Wednesday, August 31, 2011
Culinary Smackdown: Battle Bacon
My friend Cindie’s mantra this summer has been the KISS (Keep It Simple, Stupid) principle. But sometimes we just can’t help ourselves.
When Grumpy Granny announced bacon as the theme for the August Culinary Smackdown, Cindie decided we should do a bacon tasting. Cindie selected three of local fave Eckerlin’s bacon varieties and had me make little signs for them, insisting my handwriting is better than hers (when you've been friends as many decades as we have, you learn to roll with it).
First up, the applewood-smoked bacon.
When it came out of the oven, Cindie tried to make the number “1” out of toothpicks.
Next, the double-smoked bacon.
Aggravated with trying to make the number “2” out of toothpicks when it came out of the oven, Cindie resorted to a Roman numeral II out of basil stems.
Here's the one we saved for #3, Eckerlin’s hickory-smoked bacon.
By the time it came out of the oven, I convinced Cindie to quit worrying about numerals.
Results of our at-home taste test experiment? We both liked the way the bacon turned out baking it on a rack in the oven instead of frying it. Neither of us could pick up much apple or applewood taste in the bacon smoked that way, and thought it was saltiest of the three. We liked the double-smoked bacon better and it had a firmer texture to it (Cindie had also asked for it to be cut thicker). Our unanimous favorite was the hickory-smoked bacon. Which is what the guy who waited on Cindie on our previous trip to Eckerlin’s said was his personal favorite. Once again, it pays to ask vendors what they recommend.
Regardless of KISS, Cindie has made a pie or cobbler every time we’ve cooked together this summer. I peeled and cut the apples while she made the crust and a streusel topping she added later to this one.
For hors d’oeuvres, Cindie had in mind to reprise my Rumaki recipe, which we made earlier this season: Marinated Chicken Livers and Water Chestnuts Wrapped in Bacon. Thinner works better than thick-cut bacon for this application, although I struggled with some (not from Eckerlin’s) that was so thin it frayed apart and was tricky to secure with a toothpick.
If you’d like to try our version of Rumaki, we used a pint of chicken livers, a 5-ounce can of water chestnuts, rinsed (which wasn’t quite enough to match the amount of chicken livers we had, although two cans would have been too much), and however many half-slices of bacon it took to wrap them in after we marinated the chicken livers and water chestnuts in 1/2 cup soy sauce mixed with 4 tablespoons sugar. The marinade is one I use for bacon-wrapped water chestnuts without chicken livers, a much lighter bite. (Half as much marinade will be plenty for a can of water chestnuts if you go that route.) Ginger can be a nice addition too.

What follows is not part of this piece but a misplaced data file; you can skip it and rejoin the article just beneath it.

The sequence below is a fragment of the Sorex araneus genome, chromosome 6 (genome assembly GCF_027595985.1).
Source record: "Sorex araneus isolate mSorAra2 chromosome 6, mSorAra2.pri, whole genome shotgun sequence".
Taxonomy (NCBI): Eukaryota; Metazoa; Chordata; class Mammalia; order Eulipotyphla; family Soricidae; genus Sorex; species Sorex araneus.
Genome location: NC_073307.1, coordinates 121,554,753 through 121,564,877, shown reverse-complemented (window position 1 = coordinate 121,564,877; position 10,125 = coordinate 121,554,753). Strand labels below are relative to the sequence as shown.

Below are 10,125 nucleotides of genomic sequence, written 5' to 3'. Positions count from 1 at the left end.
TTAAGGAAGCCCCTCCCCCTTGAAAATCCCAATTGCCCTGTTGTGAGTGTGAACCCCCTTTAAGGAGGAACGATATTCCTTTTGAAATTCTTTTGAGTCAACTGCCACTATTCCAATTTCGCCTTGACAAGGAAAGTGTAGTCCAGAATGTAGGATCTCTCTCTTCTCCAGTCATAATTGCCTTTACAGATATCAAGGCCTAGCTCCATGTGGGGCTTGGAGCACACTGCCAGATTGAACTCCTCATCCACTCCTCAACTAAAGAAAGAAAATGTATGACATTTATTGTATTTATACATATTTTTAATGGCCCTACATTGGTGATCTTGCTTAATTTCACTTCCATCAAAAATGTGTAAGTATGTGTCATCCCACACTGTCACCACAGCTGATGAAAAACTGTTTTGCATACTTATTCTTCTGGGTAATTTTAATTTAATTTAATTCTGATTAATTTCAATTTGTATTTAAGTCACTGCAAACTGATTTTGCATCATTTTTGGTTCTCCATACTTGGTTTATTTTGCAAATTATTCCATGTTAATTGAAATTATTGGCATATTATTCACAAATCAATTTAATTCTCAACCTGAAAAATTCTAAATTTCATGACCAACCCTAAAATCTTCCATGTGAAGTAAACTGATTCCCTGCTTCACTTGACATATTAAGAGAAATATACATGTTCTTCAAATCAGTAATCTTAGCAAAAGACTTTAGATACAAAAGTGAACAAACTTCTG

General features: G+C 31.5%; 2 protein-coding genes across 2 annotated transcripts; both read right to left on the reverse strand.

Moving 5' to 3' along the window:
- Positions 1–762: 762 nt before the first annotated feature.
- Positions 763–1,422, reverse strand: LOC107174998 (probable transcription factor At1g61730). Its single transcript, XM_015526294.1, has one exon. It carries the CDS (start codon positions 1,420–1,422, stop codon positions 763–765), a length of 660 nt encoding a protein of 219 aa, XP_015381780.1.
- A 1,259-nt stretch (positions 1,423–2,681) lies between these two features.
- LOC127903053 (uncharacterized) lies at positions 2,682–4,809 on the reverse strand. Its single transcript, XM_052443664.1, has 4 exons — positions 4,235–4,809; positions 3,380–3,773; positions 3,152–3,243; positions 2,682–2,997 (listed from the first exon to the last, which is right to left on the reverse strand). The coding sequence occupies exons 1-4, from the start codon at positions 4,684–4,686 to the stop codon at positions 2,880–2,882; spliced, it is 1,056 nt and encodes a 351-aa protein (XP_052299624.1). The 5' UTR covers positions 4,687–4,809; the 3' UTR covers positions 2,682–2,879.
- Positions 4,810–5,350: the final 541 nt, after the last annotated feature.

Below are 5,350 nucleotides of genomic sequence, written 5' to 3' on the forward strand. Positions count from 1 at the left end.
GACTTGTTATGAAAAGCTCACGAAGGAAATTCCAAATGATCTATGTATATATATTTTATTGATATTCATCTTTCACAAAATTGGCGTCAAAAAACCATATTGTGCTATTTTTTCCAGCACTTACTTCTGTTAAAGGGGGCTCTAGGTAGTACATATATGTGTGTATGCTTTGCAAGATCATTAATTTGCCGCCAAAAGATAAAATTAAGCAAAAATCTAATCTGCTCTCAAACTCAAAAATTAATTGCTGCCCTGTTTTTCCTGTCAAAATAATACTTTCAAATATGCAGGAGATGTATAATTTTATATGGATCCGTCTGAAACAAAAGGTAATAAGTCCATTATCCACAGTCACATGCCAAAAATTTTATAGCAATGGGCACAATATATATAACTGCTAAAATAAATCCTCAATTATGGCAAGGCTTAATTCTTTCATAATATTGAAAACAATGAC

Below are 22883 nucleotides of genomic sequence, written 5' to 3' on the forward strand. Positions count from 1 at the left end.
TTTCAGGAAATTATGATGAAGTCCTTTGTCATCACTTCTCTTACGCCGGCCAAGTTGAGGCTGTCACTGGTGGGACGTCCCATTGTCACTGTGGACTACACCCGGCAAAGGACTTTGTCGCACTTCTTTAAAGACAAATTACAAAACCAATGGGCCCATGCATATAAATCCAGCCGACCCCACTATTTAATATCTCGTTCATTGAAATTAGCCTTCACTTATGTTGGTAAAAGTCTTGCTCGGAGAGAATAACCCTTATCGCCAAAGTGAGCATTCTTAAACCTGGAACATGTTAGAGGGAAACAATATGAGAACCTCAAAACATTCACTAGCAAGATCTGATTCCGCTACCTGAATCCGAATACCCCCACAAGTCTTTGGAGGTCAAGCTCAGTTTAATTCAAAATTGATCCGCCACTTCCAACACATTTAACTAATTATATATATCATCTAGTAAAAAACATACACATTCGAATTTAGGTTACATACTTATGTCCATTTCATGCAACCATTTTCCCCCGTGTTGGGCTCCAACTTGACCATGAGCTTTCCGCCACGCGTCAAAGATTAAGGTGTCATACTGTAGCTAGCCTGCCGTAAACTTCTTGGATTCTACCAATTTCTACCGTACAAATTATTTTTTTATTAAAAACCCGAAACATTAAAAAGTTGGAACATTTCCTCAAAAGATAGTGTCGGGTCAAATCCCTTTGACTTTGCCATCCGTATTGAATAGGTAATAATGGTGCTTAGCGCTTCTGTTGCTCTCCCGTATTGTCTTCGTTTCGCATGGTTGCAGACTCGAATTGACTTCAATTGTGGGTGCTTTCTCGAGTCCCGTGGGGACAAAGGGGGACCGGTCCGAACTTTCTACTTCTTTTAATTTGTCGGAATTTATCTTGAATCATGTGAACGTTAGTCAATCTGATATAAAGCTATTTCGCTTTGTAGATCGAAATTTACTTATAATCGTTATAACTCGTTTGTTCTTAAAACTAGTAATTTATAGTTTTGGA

You can bake these puppies, but you’ll need to turn them. We found it easier to turn them and attend to even bacon cooking by frying them either on top of the stove or in an electric skillet. Look at Cindie’s tongs-wielding, rumaki-turning fingers fly!
As another supposed appetizer, we opted for classically simple bacon-wrapped scallops. I kept warning Cindie both apps would be rich and filling and finally talked her down to only nine of these lovely 10-20 count sea scallops from Luken’s at Findlay Market (they have larger ones too – this one just looks as large as it does because I biggified one of my best photos from the weekend).
Yep, I was right. We ended up with 3 or 4 appetizer platters like these (minus the mayo dipping sauce, which was actually intended for our main course/Smackdown entry). Luckily a couple of Cindie's husband’s friends stopped by and helped eat them.
While the men ate and shot the breeze outside on the deck, Cindie and I were glued to Hurricane Irene coverage inside on the TV. Our rich “snacks,” not to mention our early morning at Findlay Market and an ample lunch on the way home, caught up with us. We were both too full to eat our Smackdown dish that night, or, alas, that pie.
But I was not going home Sunday without photos of our entry – or tasting it. So here’s what I had for breakfast, er, brunch.
A couple of toasted slices of Blue Oven bread:
Some of these gorgeous red and yellow heirloom tomatoes Cindie picked at a friend’s:
And, of course, bacon. Plus some Romaine and leaf lettuce we picked up Saturday morning from one of the farmers at Findlay (barely visible here). I tried fancifying it a bit with Pimente d’Espelette in the mayo (I failed to add enough to store-bought mayonnaise for it to be a noticeable difference), and adding some fresh basil. I love the summertime combination of fresh tomatoes and basil so much that its addition worked for me.
Verdict? No need to mess around with a BLT when you have perfectly ripe home-grown tomatoes. They were unquestionably the star of this sandwich, although the rest of it was pretty darn good too. And as much as I enjoyed the ciabatta-style Tortano loaf I purchased from Blue Oven, you get more surface area – aka more room for bacon – when you keep it old-school like Cindie’s husband Odie did with his.
For much more innovative Battle Bacon entries, head on over to Grumpy Granny’s, where her own post as this month’s host (and last month’s winner) features a dish that will have you salivating (even if you’re vegetarian or have a sweet tooth) and you can find your way to the other Smackdown entries in the comments, which keep rolling in.
Ran out of time to participate this month? Got caught up in a hurricane frenzy or other real-world concerns? No problem. If you have power or are online in some fashion, you can still join in the fun and support the revival of this little thing we call the Culinary Smackdown by checking out the submissions, commenting if you choose, and staying tuned for where the Smackdown will go in September.